It might be stretching it to say that the recent attention given to leadership changes at the National Theatre had quite the same fervour as, say, that regarding Alex Ferguson being replaced by David Moyes at Manchester United. But it did suggest the cult of the cultural leader is alive and kicking.
Richard Wilson, with Matthew Kálmán Mezey and Nick Nielsen, has written a very stimulating paper, ‘Anti-Hero’ as part of his Clore Social Leadership Fellowship, outlining what his subtitle suggests is a ‘Hidden Revolution in Leadership & Change’. This is being carried out by what he calls ‘Anti-heroes’, people who have moved through the ‘Heroic’ style of leadership which dominates many institutions and organisations - characterised by Wilson as including over-confidence in the rightness of one’s opinions, inflexiblity in approach, a lack of empathy and refusing uncertainty - in favour of ‘empathy, humility, self-awareness, flexibility and, finally, an ability to acknowledge uncertainty’.
Anti-Heroic leaders tends to welcome and genuinely engage with feedback and challenge, no matter how challenging to themelves or their views, making themselves vulnerable (see my recent blog on that subject here) by examining themselves and their own ways of thinking. They can build empathetic relationships with diverse people, without having to accept others’ frameworks or impose their own.
They embrace uncertainty and complexity – indeed, their downside can be slower decision-making and over-complicated communication, such is their keenness to embrace complexity rather than over-simplify. (Which, as Wilson points out, is one reason we still need more-old-fashioned types of heroes too, as well as some of the quality of ‘heroic leadership’. No one really wants to be rescued by a fire fighter who starts by asking you to redefine fire and its value, do they?)
As well as exploring interestingly what an Anti-heroic leader might look like, and how they might have got that way, drawing on research such as Rooke and Torbert’s important ‘Seven Transformations of Leadership’, Wilson also argues for investment in transformational leadership training rather than informational training. One of his key arguments is that developing leaders fit to wrestle with the ‘wicked issues’ we now face requires a different, more person-centred approach, alongside organisations and a broader culture that are more comfortable with, for instance, changes of mind.
Wilson is at pains to point out he is not saying a number of things those who yearn for firm leadership might associate with the idea of the ‘anti-hero’ leader. He doesn’t, for instance, blame the 95% of leader he suspects are not yet ‘anti-heroic’, acknowledging that ‘most of our leaders are the victims of outdated systems of leadership that were built for simpler times. Indeed, our leaders are very often doing their best in very difficult circumstances.’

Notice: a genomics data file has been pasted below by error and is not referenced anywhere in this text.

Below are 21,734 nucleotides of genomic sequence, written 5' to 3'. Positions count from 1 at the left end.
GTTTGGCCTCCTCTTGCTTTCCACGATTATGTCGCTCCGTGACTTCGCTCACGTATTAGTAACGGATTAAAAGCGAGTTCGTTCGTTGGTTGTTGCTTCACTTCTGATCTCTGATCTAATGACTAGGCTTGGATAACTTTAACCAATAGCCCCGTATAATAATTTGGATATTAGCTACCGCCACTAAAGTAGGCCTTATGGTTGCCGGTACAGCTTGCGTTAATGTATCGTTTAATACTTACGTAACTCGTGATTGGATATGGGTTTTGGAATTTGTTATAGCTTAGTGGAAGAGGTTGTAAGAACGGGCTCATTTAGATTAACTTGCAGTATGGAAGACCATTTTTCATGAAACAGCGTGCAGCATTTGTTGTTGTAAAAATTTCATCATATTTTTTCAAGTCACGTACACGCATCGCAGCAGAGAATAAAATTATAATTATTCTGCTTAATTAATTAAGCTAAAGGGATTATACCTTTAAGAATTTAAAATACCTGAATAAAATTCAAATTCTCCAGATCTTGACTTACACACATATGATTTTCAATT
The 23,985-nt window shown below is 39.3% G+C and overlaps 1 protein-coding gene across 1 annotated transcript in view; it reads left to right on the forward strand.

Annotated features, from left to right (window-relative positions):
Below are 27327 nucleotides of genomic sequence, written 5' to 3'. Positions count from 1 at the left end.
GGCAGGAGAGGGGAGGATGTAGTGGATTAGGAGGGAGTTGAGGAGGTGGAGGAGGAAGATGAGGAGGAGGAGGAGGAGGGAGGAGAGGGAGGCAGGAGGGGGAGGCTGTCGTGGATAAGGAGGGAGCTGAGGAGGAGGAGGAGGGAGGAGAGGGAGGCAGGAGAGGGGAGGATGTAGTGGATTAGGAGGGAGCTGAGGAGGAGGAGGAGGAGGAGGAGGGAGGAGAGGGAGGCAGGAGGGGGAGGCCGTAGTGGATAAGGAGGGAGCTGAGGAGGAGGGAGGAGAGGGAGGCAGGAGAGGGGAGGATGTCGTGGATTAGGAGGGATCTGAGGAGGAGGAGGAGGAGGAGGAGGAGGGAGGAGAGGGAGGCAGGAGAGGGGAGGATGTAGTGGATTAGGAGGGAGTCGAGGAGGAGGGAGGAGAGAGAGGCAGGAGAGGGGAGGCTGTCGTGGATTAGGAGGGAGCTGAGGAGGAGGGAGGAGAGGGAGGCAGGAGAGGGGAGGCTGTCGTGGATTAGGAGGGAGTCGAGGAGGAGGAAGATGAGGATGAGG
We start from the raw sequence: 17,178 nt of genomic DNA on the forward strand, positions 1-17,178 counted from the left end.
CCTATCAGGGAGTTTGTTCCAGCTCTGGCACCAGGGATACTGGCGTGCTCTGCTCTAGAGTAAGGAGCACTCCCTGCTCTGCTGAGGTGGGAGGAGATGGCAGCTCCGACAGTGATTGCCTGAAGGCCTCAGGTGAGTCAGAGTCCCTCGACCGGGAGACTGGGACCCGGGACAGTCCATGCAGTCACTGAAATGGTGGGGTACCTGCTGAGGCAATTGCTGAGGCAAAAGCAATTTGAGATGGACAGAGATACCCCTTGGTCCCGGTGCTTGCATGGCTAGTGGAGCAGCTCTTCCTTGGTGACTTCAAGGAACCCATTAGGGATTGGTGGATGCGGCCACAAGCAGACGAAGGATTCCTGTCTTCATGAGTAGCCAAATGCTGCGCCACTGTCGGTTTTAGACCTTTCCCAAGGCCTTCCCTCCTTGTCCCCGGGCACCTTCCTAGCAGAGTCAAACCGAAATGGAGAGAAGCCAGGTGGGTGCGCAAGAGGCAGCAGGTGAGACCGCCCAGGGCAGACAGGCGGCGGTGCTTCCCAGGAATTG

He also points out that this more developed leadership style does not mean ‘being nice’ or ‘wanting to people to like you’ – empathetic does not equal sentimental. Indeed, it can be quite the opposite. (There is, I might say, a sentimentality to the idea one can ‘win’ certain arguments, or that the silver bullet ‘right answer’ is out there.) Complexity and the need to be adaptive don’t mean you shouldn’t ‘grasp nettles’ or ‘grip tasks’ – they mean it’s even more vital for you to do that, but in a particular way, reflecting Wilson’s conclusion:
‘To be anti-heroic you necessarily need to see the world in shades of grey rather than black and white. There is no fixed ideology; there is, instead, self-doubt. Life tends to be fluid and flexible and inherently less certain than the classical heroic path. It’s easier with the certainties and focus of the heroes’ path. The problem is that it’s less useful.’
This paper is not about the arts and culture, but has much resonance and relevance for a sector that is as prey to a desire for Heroic Leaders as any other. Organisations’ stock rises or falls subject to views of their leadership, in many ways rightly, in others mistakenly. (Readings of ‘governance strength’ for instance, often struggle to go beyond the team-sheet to the actual ways of working and thinking.) We can slip into a tendency to look for simplistic solutions in CEOs and Chairs, rather than the systems they work in, and to attribute leadership effectiveness to, say, the public speaking charisma of the CEO, rather than organisational culture.
The rise of ‘leadership teams’ to head up organisations – usually duos, but sometimes management teams – would form part of the rise of the Anti-Hero described here, bringing in a natural diversity of perspectives, as well as what you might call a conscious one. (I’m not going to name any such teams, but all the ones I’m thinking of are either all or partly female, which is one reason I’m rather sorry a less ‘gendered’ term than Hero couldn’t have been found.)
One of Wilson’s key recommendations is investment in transformational leadership training, and this is a useful reminder to all parts of the arts and culture sector, from boards looking at meagre training budgets, to funders ‘commissioning’ leadership development. How are we helping create a genuine diversity of potential leaders who can transform themselves, and thus lead our organisations through whatever comes? Are we going beyond the basics, to train people to challenge the broader system, ourselves included, to adapt?
If we don’t keep doing this, despite the difficulties, we may come to regret it: as Wilson quotes Harvard Professor Ron Heifetz, “the most common leadership failure stems from attempting to apply technical solutions to adaptive challenges.’ And you don’t need a hero or an anti-hero to know our challenges as a sector are not merely technical, but adaptive…
(Forgive me the title of this blog, I was tired and would like to write for a tabloid.)